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An Author’s Blog

Cthulhu Magic

· by Brett · Read in about 4 min · (672 Words)

I’m a writer, but I don’t just write books. I have also written a few role-playing games, many of them connected to the Cthulhu Mythos, for example my game called Present Day Cthulhu, which is available from DriveThruRPG.

The Cthulhu Mythos isn’t as obscure as it once was, and most nerds in the know are at least aware of it these days. Most are also aware of the controversy attached to the inventor of Cthulhu and of its themes of cosmic horror. The element of the Cthulhu setting that I was thinking about when I wrote this post wasn’t cosmic, it was actually something a little tangential. I was thinking about the way magic is depicted in the stories of the Cthulhu Mythos.

The Cthulhu Mythos does have magic spells, just like many other fantasy settings, but these aren’t the fireball type spell found in Dungeons and Dragons. Magic is different in the Cthulhu Mythos as Stack Exchange explains. One consequence of magic in the Cthulhu Mythos, for example, is that magic eventually destroys the caster’s mind. Theoretically this should make magic something shunned and unhealthy, rather than something characters will seek out.

In a more typical magic system spells are sought after rewards, a character will learn a selection and power them using magic points. In the Cthulhu setting, however, casting spells is extremely rare, and not always a survivable experience. Characters don’t build up a repertoire of spells that they throw around casually, like in most other fantasy games. In theory, I like this conception of Cthulhu magic, but it also seems like keeping magic away from players in this way is also keeping a lot of the fun away from players.

At Yog-Sothoth there are Cthulhu game masters who want a more usable magic system. One of the posters on the site does warn, however, that summoning spells can completely transform a game. If characters can call up a hunting horror whenever hey like, they can deal with an awful lot of obstacles easily. The trick, therefore, is allowing characters a taste of magic they can use, without giving them the tools to blast their way through whatever obstacles the game puts in their way.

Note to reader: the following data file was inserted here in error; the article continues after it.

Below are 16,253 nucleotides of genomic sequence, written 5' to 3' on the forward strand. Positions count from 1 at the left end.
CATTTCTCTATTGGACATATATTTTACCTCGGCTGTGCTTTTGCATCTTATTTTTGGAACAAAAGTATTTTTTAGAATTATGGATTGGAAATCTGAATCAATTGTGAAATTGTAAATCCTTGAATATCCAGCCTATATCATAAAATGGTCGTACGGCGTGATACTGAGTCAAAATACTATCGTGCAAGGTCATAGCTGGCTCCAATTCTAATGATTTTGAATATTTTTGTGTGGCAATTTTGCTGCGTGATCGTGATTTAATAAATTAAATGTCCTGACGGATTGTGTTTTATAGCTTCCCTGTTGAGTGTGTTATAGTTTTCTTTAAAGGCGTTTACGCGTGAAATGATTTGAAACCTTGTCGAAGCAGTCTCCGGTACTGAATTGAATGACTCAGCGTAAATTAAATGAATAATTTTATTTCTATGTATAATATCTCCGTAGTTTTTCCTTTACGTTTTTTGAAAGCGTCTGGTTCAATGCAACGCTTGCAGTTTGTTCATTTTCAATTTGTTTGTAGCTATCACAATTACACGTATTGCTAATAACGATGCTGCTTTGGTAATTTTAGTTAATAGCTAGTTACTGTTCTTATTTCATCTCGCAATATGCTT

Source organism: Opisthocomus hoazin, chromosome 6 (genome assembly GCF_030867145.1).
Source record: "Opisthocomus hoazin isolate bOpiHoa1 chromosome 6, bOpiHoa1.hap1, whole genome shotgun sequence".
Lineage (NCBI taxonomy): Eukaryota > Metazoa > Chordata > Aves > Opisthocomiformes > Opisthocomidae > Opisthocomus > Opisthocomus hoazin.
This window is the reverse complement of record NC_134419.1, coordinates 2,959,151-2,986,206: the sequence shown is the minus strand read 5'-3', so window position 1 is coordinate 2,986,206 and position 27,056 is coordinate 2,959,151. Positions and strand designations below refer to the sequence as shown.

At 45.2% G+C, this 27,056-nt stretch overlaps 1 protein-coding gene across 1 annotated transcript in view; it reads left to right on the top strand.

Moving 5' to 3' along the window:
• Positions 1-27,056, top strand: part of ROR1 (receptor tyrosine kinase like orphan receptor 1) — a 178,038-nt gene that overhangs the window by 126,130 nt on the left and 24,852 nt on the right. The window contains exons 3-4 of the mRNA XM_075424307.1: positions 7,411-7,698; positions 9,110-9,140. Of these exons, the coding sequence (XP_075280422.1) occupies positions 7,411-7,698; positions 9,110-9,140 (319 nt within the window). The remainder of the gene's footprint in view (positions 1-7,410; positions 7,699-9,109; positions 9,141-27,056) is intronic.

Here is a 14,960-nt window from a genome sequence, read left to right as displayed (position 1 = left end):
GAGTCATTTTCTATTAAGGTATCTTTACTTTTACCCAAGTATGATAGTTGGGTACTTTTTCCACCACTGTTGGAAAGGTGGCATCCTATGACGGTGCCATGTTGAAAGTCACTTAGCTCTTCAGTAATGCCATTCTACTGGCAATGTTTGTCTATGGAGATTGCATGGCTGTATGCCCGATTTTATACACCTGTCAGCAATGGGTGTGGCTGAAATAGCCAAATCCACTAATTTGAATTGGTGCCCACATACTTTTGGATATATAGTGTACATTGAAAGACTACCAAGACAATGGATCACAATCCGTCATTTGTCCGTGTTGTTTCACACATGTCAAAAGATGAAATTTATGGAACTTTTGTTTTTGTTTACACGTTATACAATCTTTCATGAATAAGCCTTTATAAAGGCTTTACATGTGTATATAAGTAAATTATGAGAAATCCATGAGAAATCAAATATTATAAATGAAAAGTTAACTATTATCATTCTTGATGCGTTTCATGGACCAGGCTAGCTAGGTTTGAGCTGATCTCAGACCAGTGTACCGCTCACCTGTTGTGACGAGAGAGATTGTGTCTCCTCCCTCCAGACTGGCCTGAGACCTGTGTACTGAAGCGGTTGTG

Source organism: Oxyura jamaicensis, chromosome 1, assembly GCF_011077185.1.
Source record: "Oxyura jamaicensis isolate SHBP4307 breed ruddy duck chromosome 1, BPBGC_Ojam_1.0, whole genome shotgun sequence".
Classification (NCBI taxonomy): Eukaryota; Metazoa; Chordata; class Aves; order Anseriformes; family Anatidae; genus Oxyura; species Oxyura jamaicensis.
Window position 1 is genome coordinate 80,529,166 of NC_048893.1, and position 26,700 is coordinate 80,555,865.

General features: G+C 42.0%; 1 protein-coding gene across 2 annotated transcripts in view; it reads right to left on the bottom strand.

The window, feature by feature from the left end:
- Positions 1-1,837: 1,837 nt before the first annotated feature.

The way to do this, I think, is to make sure the spells that are available, interesting and useful, but not just weapons. The site Into the Mound talks about Cthulhu magic as being concerned with cosmic things. Spells are used for opening gates between dimensions and commerce with monsters. They provide entry points into adventure rather than weapons to be used in an adventure.

Another interesting type of spell that is hard to weaponize is necromancy. For example there is a necromantic practice by which spirits are trapped in bottles. Each bottle contains a pendulum which the spirit can swing to tap the side of the bottle, allowing some sort of communication. It’s creepy, and a useful source of clues, but hardly something that will unbalance game play.

In most fantasy games magic is learned speedily, and here Cthulhu magic is similar. Dan Harms talks about how quickly Mythos magic can be learned. He says that there are quite a number of spells that are easy to learn in a short period of time. For example, Doctor Willett learns the resurrection formula by paging through Curwen’s papers. Henry Armitage seems to learn the spells necessary to dismiss the Dunwich Horror in short order. His evil counterpart, Wilbur Whateley, learns a spell in less than a day from a diary entry. But some effects take longer, such as the frustration of needing to learn “all the angles of the planes and all the formulas between the Yr and the Nhhngr” over a period of years in order to master the techniques of dematerialization.

These magic spells are a fascination little corner of a huge and cosmic world of horror. They aren’t the focus of the stories, but the stories wouldn’t be the same without them. My game, Present Day Chthulhu, is available from DriveThruRPG.